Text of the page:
ARBURG premieres freeformer 300-3X multi-material 3D printer

ARBURG, a German 3D printer and injection molding systems manufacturer, has debuted the freeformer 300-3X, a multi-material and multi-color 3D printer. Lukas Pawelczyk, Head of Sales freeformer, said, “As a revolutionary next step, we’re celebrating the world premiere of the freeformer 300-3X at the Formnext 2018, which will expand the ARBURG product range and open […]

Could 3-D Printing Save Music Education? | #MakerEducation

Screen Shot 2018 11 07 at 3 26 17 PM

Via Smithsonian Mag.

Kaitlyn Hova is many things: a violinist, a web developer, a designer, a composer and a neuroscientist. And it was the blurring of these interests that bore a clear and clever idea.

As music programs are being slashed from school budgets, and STEM education is receiving more funding, why not take advantage of the influx of 3-D printers and teach students how to print their own musical instruments?

Hova and her husband, who cofounded Hova Labs, have developed the Hovalin, an open source, 3-D printable acoustic violin.

At “The Long Conversation,” an event that brought together 25 thinkers for an eight-hour relay of two-person dialogues at the Smithsonian Arts & Industries Building last December, Hova even performed on a souped-up Hovalin that paired her notes with a colorful light show emitted from the transparent body of the instrument.

Read more.


Adafruit_Learning_SystemEach Tuesday is EducationTuesday here at Adafruit! Be sure to check out our posts about educators and all things STEM. Adafruit supports our educators and loves to spread the good word about educational STEM innovations!

Additive Industries Brings MetalFAB1 3D Printing System to New Partnership with Volkswagen

There are a variety of large-scale metal 3D printing systems to choose from nowadays, but one of the earlier companies to offer 3D printing on a massive scale was Additive Industries, which introduced its MetalFAB1 system in 2015. With a build envelope of 420 x 420 x 400 mm, the MetalFAB1 was one of the largest metal 3D printers available at the time. It also features multiple build chambers, offering a means for manufacturers to utilize 3D printing for industrial-scale production.

Additive Industries has become a valued partner in the automotive industry, working with Switzerland’s Sauber F1 team to produce components for its race cars. Now the company has announced a partnership with Volkswagen, which is no stranger to 3D printing itself.

“We see great potential for 3D metal printing of a broad range of car parts and tooling and have joined forces in Volkswagen internally to increase our facility seven fold to be prepared for the digital future,” said Klaus-Jürgen Herzberg, Betriebsrat.

Additive Industries will work with the Volkswagen Group to 3D print advanced tooling and spare parts.

“The investment in the most modern 3D printing equipment allows us to continue to be front-runners in toolmaking and give our craftsmen access to the latest technology,” said Oliver Pohl, Department Manager.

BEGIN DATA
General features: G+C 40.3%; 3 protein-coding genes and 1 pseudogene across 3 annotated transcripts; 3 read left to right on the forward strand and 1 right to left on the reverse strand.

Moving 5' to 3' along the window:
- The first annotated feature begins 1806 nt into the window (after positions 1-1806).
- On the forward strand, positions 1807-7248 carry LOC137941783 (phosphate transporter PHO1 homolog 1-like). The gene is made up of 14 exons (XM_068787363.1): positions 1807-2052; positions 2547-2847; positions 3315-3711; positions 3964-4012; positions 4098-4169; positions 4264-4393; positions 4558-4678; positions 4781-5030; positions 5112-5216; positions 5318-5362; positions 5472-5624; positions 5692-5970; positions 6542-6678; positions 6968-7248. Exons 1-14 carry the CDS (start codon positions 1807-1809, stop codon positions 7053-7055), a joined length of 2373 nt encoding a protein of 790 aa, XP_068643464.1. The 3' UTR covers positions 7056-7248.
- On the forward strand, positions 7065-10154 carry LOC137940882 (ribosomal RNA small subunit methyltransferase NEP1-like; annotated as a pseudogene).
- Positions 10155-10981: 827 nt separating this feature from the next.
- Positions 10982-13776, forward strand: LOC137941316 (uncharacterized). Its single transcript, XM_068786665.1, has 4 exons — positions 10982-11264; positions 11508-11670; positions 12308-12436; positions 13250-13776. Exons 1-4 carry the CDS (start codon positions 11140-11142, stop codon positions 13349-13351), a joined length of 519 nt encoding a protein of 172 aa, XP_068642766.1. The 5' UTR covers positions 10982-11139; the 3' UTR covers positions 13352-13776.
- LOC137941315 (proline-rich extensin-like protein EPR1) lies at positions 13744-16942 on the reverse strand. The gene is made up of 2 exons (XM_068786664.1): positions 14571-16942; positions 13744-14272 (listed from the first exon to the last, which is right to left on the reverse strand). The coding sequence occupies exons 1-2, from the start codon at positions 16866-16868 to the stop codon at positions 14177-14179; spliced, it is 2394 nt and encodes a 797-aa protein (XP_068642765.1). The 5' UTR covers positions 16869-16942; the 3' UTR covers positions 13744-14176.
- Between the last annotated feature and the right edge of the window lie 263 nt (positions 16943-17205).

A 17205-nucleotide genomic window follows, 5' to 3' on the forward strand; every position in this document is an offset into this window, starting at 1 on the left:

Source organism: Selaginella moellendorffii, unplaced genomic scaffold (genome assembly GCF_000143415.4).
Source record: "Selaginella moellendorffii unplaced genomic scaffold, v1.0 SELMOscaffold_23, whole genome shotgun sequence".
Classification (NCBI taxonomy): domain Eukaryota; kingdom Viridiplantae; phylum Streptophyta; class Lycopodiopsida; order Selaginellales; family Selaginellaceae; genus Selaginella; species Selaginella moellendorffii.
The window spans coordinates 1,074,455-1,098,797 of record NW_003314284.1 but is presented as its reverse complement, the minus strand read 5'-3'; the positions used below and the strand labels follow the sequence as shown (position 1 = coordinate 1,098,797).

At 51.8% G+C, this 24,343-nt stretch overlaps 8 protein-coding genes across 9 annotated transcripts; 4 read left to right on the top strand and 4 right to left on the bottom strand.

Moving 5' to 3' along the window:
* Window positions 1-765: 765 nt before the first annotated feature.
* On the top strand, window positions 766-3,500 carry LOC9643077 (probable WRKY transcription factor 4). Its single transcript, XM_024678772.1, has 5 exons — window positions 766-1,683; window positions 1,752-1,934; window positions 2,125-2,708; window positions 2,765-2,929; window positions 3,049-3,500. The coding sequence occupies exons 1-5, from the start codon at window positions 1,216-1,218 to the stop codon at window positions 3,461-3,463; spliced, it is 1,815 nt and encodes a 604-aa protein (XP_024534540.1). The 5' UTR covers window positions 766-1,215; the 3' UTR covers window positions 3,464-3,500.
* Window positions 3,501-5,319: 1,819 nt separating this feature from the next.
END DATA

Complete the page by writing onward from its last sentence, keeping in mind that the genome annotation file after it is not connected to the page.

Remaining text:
In September, Additive Industries installed its fully automated and integrated MetalFAB1 system in Wolfsburg, and the first 3D printed products have been produced after intense training for the Volkswagen team.

“For Additive Industries, the partnership with Volkswagen, the world’s largest car maker is a confirmation of our strategy to accelerate industrial additive manufacturing and focus on innovators in their markets,” said Daan Kersten, CEO of Additive Industries.

Additive Industries was established in 2012 in Eindhoven, the Netherlands. Founders Kersten and Jonas Wintermans built the company on the principles of “open innovation,” dedicating a team of professionals to accelerating the industrialization of additive manufacturing. The company has seen its technology successfully used in the aerospace, automotive, medical technology and high-tech equipment industries.

“We are proud to work closely with the Volkswagen team in Wolfsburg to execute on our roadmap for manufacturing excellence and expansion of the metal additive manufacturing footprint,” said Jan-Cees Santema, Sales Director Europe for Additive Industries.

With access to Additive Industries’ technology, Volkswagen will benefit from the ability to produce tooling and spare parts at rapid rates, accelerating its production and allowing it to make 3D printing a truly pivotal part of its manufacturing processes.

Additive Industries is currently attending formnext, which started today in Frankfurt, Germany and is running until November 16th. If you’re at the show, you can visit the company at booth E40 in Hall 3.0 to learn more about the MetalFAB1 system and its partnership with Volkswagen. 3DPrint.com is at the show as well.

Discuss this and other 3D printing topics at 3DPrintBoard.com or share your thoughts below